Responsibility in Cases of Structural and Personal Complicity: A Phenomenological Analysis

The Monist 104 (2):224-237 (2021)
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In cases of complicity in one’s own unfreedom and in structural injustice, it initially appears that agents are only vicariously responsible for their complicity because of the roles circumstantial and constitutive luck play in bringing about their complicity. By drawing on work from the phenomenological tradition, this paper rejects this conclusion and argues for a new responsive sense of agency and responsibility in cases of complicity. Highlighting the explanatory role of stubbornness in cases of complicity, it is argued that although agents may only be vicariously responsible for becoming complicit, they can be held more directly responsible for entrenching their complicity. The complicit agent is responsible for their complicity to the extent that they fail to take responsibility for it.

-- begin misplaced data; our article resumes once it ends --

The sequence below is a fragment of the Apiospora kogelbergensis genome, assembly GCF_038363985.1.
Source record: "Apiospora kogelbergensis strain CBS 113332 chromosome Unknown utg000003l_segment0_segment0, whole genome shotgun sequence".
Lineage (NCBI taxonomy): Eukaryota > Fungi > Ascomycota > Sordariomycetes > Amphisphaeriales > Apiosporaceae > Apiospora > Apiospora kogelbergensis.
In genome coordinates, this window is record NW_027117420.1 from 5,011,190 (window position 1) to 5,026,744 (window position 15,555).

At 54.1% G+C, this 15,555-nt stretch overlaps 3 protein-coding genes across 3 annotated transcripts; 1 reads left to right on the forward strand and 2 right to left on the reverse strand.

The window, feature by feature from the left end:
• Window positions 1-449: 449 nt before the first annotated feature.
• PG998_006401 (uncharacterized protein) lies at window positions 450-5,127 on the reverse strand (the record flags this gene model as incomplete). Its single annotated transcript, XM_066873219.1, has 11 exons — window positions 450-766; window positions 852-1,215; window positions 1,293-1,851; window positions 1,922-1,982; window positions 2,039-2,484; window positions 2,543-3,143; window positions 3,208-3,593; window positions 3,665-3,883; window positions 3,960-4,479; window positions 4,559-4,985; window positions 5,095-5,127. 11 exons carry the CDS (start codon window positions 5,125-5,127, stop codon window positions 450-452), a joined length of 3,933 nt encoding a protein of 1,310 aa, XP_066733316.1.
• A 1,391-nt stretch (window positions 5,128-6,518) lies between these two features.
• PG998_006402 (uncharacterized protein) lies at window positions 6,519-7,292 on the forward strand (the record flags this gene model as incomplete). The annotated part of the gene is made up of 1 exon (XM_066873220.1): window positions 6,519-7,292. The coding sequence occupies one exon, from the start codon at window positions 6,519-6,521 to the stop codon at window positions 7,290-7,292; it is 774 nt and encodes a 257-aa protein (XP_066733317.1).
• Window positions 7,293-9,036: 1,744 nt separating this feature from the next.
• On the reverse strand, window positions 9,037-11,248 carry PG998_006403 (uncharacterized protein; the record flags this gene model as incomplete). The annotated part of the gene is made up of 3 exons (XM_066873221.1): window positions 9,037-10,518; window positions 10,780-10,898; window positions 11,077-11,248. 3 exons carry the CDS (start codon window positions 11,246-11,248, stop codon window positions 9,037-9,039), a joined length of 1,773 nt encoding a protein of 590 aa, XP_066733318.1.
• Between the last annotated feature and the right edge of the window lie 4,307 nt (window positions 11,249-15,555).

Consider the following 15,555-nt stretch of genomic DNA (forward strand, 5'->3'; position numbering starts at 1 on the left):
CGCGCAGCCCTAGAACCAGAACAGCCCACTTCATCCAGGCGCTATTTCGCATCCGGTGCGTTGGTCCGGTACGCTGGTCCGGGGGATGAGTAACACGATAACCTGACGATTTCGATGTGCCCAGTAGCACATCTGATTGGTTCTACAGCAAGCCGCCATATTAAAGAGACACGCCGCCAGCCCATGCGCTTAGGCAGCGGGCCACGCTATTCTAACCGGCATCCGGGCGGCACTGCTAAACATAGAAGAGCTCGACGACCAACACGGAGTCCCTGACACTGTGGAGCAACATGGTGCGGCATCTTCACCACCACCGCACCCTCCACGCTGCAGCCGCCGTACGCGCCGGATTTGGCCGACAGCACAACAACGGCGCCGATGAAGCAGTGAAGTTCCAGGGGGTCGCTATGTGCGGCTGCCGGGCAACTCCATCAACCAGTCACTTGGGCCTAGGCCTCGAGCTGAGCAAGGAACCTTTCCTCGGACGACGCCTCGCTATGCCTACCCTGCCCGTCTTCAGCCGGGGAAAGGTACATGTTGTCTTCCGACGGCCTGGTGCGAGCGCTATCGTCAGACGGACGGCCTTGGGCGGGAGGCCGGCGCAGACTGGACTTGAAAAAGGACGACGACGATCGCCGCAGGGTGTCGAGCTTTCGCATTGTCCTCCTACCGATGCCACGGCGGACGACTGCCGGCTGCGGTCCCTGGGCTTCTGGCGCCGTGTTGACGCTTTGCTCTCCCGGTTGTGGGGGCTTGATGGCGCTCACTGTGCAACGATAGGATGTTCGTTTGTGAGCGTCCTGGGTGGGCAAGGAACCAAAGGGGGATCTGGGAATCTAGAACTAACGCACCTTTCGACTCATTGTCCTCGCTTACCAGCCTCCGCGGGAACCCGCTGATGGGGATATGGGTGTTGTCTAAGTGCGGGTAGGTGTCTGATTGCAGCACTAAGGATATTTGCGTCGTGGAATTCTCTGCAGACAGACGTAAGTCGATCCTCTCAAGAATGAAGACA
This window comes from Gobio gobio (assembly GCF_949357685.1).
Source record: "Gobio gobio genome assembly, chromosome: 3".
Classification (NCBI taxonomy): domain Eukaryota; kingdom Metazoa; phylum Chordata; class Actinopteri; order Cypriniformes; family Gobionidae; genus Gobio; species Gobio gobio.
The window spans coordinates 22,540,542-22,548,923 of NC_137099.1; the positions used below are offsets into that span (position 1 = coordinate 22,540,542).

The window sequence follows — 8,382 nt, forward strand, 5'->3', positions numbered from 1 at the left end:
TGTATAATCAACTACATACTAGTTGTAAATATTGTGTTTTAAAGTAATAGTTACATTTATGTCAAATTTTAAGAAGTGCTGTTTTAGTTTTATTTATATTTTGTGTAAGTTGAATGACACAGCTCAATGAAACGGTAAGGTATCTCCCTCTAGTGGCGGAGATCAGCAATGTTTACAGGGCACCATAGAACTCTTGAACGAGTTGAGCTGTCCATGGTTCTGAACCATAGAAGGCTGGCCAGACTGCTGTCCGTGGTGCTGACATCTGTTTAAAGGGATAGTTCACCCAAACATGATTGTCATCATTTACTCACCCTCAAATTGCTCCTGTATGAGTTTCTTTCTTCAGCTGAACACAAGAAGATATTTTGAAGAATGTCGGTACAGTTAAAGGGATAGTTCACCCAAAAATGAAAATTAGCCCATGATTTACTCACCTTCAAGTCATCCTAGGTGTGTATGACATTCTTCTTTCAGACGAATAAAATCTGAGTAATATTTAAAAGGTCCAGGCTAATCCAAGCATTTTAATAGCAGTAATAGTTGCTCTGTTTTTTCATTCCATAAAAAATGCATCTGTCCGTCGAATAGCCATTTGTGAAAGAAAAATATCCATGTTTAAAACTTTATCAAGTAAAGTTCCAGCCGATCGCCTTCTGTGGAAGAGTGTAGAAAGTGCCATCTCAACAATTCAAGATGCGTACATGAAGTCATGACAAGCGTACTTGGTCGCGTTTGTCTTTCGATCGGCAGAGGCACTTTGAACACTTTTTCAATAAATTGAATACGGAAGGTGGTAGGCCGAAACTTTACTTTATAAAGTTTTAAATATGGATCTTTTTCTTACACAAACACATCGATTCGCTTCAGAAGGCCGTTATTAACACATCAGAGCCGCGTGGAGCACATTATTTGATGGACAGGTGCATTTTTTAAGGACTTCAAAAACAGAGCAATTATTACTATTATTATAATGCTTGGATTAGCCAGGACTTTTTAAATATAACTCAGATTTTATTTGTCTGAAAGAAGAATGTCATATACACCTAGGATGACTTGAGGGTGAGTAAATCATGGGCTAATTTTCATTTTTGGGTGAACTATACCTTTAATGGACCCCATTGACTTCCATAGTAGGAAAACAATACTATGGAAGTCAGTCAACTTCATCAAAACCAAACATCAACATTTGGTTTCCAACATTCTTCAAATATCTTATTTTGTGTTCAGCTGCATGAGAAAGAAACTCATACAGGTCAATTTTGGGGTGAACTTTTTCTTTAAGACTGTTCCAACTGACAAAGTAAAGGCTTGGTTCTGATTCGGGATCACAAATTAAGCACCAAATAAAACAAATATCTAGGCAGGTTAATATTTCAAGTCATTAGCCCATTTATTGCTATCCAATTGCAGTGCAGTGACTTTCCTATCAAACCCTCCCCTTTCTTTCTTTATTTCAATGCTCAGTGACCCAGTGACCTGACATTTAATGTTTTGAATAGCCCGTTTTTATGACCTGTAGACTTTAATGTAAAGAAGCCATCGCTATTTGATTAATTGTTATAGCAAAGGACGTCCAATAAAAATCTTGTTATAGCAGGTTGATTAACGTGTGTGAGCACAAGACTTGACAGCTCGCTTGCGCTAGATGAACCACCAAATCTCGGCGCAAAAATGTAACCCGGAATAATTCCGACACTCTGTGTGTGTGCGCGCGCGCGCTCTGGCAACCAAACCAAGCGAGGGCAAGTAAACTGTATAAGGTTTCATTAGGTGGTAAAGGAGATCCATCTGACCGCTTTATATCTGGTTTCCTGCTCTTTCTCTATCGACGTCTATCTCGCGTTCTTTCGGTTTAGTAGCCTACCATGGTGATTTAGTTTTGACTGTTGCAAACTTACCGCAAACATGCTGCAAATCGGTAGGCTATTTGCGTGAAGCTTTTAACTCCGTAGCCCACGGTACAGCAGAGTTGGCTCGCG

Author's Profile

Charlotte Knowles
University of Groningen


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